Citizen Privacy Protected in Missouri on One-Year Anniversary of AFPF v. Bonta

July 16, 2022

On June 30, 2022, Missouri Governor Mike Parson (R) signed House Bill 2400 into law, an omnibus bill that establishes the Personal Privacy Protection Act (PPPA). Under the PPPA, state agencies are generally forbidden from requiring nonprofit causes to report the private information of their members and supporters to the government. Additionally, safeguards are included to prohibit the public disclosure of nonprofit donor and member information already collected by certain state agencies. Representative Jered Taylor (R) introduced the standalone version of the PPPA in the House, and Senator Sandy Crawford (R) introduced the companion bill in the Senate. The passage of this law in Missouri marks the third victory for donor privacy in the states this year, following the passage of similar bills in Virginia and Kansas this spring.

“The Personal Privacy Protection Act protects the rights of all Missourians to privately donate to the causes they believe in and to come together in support of their shared beliefs – all without fear that their personal information will be disclosed to a public agency and used to harm or intimidate them. House Bill 2400 reaffirms the widely supported 2021 U.S. Supreme Court decision in Americans for Prosperity Foundation (AFPF) v. Bonta that all Americans have the right to privacy and freedom to associate,” said Heather Lauer, Executive Director of People United for Privacy.

House Bill 2400 received significant bipartisan support in both houses of the Missouri General Assembly. The final House vote on H.B. 2400 was 129-13; in the Senate, the final vote was 27-6. The standalone bill was supported at committee hearings by nonprofit causes across the spectrum, including People United for Privacy, Alliance Defending Freedom, ACLU of Missouri, Americans for Prosperity, Americans for Tax Reform, CanaMO Solutions, Concerned Women for America of Missouri, Institute for Free Speech, and Philanthropy Roundtable. Over the course of the 2022 regular session, the Missouri General Assembly introduced over 2,300 bills, of which only 74 reached the Governor’s desk, including H.B. 2400.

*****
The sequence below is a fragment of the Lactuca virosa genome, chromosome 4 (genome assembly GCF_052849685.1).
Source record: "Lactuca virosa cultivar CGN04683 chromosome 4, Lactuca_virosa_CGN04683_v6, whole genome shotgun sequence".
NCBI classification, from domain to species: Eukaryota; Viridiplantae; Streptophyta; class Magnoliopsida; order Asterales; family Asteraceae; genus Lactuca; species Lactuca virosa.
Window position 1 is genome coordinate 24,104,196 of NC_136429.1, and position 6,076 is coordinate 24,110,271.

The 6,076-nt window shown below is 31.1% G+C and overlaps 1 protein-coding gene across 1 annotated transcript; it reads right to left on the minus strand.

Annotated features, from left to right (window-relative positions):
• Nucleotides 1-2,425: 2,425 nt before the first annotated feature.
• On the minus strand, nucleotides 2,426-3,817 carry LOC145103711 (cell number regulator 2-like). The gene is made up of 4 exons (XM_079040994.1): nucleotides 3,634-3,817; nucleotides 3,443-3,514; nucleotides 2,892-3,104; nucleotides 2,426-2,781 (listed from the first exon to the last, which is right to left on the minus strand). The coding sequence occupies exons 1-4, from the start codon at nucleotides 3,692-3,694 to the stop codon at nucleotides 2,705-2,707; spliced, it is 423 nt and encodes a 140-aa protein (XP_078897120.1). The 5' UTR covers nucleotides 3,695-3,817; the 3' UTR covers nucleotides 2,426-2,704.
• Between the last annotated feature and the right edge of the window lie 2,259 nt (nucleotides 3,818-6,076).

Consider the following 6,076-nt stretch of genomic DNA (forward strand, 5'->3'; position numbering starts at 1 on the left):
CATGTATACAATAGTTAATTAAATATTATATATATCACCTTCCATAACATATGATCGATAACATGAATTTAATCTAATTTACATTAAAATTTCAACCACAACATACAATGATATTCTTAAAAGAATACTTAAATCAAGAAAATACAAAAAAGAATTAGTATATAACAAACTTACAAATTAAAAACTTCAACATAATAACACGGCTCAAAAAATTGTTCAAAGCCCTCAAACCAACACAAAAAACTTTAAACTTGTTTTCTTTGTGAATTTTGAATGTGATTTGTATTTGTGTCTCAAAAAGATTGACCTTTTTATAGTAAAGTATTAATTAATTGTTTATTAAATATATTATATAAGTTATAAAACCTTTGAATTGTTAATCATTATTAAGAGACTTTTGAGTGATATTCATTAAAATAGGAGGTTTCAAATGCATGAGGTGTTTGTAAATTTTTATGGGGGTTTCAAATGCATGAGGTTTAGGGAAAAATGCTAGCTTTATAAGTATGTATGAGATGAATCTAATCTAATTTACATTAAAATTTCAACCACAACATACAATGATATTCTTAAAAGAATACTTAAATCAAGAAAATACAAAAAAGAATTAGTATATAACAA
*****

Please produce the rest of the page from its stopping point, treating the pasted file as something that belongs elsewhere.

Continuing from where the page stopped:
Missouri lawmakers who supported the bill reasoned that it was necessary to protect people’s privacy to donate to causes they support. They also wanted to take a stand against forced disclosure laws, such as the California regulation that required nonprofits to publish their donors to the state attorney general that was struck down by the U.S. Supreme Court in AFPF v. Bonta last year. “Donor privacy is an important issue that we have been working to protect for several years,” said Representative Taylor. “Donors to 501(c) organizations in Missouri can now exercise their First Amendment right without fear of a government officials releasing their personal information. It’s a huge step to protect Missourians, and I’m glad I was part of the team who got it done.”

The ACLU of Missouri’s Jeff Smith applauded the measure’s passage as well. “At this time when Americans’ freedoms and basic privacy are gravely threatened, I appreciate Representative Taylor and Senator Crawford coming forward to help ensure that the identifies of nonprofit donors remain private. It was a pleasure to work with allies from across the political spectrum on this important legislation. I hope these partnerships prove durable in coming legislative sessions so that we can continue uniting to protect Missourian’s privacy,” Smith said.

Ryan Johnson of Exemplar Public Affairs echoed Smith’s comments. “I am personally grateful to Governor Parson and members of the Missouri Legislature for prioritizing this commonsense policy to protect the privacy of people who donate to nonprofit organizations. These protections are essential in the era of cancel culture we are currently living in. The Governor’s signature is the culmination of a three-year long project and I am thankful to the entire team who worked together to deliver this result,” Johnson explained.

The passage of H.B. 2400 in Missouri brings the total number of states where citizen privacy protections have been signed into law to 13. All Missourians – regardless of their beliefs – will now be able to privately donate to the causes and nonprofits they support without their personal information being disclosed to the state and without fear of being targeted or harassed for their beliefs. People United for Privacy applauds Governor Parson, Representative Taylor, Senator Crawford, and members of the Missouri General Assembly for their leadership in protecting the First Amendment rights of all Missourians.

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